LOUISVILLE, Ky. — A year of racial injustice protests and calls for inclusion has given Churchill Downs and its partners time to reflect and bring some change. Churchill along with Kentucky Derby Festival (KDF) and Humana have a new equity initiative to create and fund programs, events that make everyone feel included.
The "Derby Equity and Community Initiative," is a five-year commitment to fund and create events that serve that goal.
"When you traditionally bring about 1.5 million people together over two weeks with programming that feedback is very important to us so that we can continue to do this right and be economic impact generators," president and CEO of KDF, Matt Gibson said.
KDF said the conversations about inclusion in their events started before the marches in 2020.
"This doesn't have an easy solution so we need to do more listening than talking so we engaged with leaders throughout the community," vice president of corporate communications at Churchill Downs, Tonya Abeln said. "I will say each conversation opened up a new opportunity for this initiative."
The three-pillars of the multi-year initiative look to support, restore and create during Derby season.
"That is identifying events that already exist in this city that might need a little lift whether that's financial support, marketing support, management support," Abeln said.
Churchill Downs, KDF and Humana have hosted listening sessions with community members and leaders within the last eight to nine months. The goal is to continue the discussions to get feedback. A big point that was raised was historically underserved-communities did not feel represented or included in the KDF events.
The initiative's goal is to create events that incorporate equitable programming into Derby season with the intention of directing economic impact and a sense of belonging to Louisville communities that have encountered a lack of access to those opportunities.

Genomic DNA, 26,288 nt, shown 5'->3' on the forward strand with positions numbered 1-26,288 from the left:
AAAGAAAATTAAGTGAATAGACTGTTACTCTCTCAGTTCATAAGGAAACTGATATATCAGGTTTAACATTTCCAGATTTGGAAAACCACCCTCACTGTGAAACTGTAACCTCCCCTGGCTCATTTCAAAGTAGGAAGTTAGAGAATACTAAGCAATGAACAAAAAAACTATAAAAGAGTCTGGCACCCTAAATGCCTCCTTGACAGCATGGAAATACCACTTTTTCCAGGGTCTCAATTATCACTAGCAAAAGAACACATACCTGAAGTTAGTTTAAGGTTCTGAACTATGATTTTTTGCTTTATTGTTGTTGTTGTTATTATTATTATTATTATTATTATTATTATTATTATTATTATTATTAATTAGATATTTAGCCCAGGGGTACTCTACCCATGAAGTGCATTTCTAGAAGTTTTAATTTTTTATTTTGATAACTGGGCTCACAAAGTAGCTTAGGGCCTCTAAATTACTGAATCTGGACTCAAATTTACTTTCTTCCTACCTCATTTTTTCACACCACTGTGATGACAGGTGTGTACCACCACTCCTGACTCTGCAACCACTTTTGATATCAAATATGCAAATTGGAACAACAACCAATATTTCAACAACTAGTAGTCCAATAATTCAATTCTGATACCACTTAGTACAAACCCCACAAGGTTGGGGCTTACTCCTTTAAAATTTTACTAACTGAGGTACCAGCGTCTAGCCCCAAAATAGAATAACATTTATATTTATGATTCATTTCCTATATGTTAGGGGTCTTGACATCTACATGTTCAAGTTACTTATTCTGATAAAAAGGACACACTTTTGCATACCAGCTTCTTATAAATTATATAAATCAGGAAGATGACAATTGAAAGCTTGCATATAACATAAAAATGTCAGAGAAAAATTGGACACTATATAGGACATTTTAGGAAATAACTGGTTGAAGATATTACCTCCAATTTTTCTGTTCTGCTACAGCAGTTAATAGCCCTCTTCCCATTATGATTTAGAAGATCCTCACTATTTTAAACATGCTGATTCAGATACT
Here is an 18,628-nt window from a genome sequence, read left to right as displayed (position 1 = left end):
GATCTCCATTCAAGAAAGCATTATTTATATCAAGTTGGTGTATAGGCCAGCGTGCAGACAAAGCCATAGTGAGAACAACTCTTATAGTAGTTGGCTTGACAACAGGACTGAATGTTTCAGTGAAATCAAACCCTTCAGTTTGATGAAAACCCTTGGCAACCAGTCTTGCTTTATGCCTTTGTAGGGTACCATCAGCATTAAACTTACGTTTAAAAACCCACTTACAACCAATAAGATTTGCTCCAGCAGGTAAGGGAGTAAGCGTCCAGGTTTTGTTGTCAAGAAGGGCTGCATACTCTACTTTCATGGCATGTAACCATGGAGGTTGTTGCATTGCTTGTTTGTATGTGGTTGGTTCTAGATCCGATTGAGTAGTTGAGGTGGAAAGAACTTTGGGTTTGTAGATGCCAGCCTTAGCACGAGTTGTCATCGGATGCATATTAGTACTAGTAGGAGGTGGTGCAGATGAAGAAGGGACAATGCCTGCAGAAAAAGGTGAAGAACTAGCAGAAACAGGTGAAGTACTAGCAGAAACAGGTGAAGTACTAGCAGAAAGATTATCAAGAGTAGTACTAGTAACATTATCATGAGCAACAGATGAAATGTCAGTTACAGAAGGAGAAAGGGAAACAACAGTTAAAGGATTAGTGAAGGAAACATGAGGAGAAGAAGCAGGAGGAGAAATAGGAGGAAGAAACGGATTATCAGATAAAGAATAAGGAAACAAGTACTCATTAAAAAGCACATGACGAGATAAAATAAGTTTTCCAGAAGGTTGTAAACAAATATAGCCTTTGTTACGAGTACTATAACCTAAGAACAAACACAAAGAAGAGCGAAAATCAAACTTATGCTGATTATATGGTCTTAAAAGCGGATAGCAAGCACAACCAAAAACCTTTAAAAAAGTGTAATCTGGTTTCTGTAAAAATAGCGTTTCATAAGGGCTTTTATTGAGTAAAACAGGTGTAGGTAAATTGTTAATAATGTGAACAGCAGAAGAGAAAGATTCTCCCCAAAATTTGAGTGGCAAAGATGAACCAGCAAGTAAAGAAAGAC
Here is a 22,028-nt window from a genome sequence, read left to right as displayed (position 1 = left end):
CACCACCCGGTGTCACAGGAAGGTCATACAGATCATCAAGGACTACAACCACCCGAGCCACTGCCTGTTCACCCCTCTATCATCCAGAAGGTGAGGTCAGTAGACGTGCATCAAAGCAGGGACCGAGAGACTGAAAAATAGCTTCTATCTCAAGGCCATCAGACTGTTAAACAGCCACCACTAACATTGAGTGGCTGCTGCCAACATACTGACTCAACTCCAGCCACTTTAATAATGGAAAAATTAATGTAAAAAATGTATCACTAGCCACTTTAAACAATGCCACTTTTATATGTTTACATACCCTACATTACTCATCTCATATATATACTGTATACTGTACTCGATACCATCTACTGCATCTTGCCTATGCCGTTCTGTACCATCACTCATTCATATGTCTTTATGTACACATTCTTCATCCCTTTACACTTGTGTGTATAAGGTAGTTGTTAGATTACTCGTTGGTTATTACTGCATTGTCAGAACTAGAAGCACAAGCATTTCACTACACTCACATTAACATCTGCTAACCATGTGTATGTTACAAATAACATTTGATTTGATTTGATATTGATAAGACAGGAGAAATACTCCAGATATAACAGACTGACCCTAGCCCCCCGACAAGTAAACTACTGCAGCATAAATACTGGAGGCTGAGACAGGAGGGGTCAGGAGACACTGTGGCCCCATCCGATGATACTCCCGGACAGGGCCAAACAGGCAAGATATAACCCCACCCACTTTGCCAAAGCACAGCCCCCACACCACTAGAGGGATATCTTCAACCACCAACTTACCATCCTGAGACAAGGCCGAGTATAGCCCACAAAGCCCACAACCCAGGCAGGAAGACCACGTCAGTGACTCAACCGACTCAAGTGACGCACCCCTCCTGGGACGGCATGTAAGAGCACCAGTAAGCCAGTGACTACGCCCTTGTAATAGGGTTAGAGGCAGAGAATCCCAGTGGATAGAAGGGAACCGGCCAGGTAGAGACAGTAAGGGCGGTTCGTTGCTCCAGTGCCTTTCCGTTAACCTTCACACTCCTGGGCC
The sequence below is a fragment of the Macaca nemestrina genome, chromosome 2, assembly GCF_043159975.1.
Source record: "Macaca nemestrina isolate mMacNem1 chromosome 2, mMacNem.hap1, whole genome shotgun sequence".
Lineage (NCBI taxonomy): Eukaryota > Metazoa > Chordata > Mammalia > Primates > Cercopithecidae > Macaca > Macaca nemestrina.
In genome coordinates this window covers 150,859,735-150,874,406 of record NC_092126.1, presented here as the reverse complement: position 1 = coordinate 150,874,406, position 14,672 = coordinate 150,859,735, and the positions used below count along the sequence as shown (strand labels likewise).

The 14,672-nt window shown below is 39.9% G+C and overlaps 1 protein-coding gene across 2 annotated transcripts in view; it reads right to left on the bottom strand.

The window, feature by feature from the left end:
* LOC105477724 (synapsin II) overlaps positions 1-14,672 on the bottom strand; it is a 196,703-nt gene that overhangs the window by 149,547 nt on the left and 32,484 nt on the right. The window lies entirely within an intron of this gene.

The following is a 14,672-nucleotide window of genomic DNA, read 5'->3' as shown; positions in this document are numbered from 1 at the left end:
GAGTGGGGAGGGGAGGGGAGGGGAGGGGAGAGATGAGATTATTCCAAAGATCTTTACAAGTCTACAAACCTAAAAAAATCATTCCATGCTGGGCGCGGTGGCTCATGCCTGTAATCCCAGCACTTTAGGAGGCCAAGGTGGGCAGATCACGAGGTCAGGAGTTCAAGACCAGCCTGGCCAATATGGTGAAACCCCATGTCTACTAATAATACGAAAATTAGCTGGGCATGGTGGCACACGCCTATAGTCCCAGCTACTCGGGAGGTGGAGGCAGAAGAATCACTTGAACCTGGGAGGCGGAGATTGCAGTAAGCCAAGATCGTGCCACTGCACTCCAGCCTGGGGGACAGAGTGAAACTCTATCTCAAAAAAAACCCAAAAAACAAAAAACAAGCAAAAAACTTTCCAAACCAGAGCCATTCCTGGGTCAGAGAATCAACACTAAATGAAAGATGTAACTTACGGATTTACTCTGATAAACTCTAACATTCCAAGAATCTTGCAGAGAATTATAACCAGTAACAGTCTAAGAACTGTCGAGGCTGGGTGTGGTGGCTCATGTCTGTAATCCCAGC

"It's just another testament to this city and its business leaders holding each other accountable, supporting each other and really fostering this type of work across the community," population health strategy leader at Humana, Dior Cotten said.
The first phase of the initiative in 2021 includes support of the Jefferson County Public Schools (JCPS) program, Justice Now, a project that brings together students to discuss, research and propose solutions to community-wide issues.
Justice Now will culminate this year in May with students presenting their solutions to experts, community partners and potential funders at the new KDF's JusticeFest on May 22.
The event looks to empower students to be the change in their community and seeks answers from the youth on how the Derby and KDF events can be used as a a platform to create social change in the city.
With the 147th race on the horizon, Louisville artist Kacy Jackson recently completed a mural of two colorful horses near Nulu Marketplace that he hopes will show represent inclusion in the city. The artwork took him 10 days to complete.
"It's called the Unified Race because I feel like all the colors and everyone diversify a place like Louisville you know it's coming together," Jackson said. "I hope the future of this mural is just as big as the Statue of Liberty."
KDF will soon publish an online portal for community members to share feedback on their events.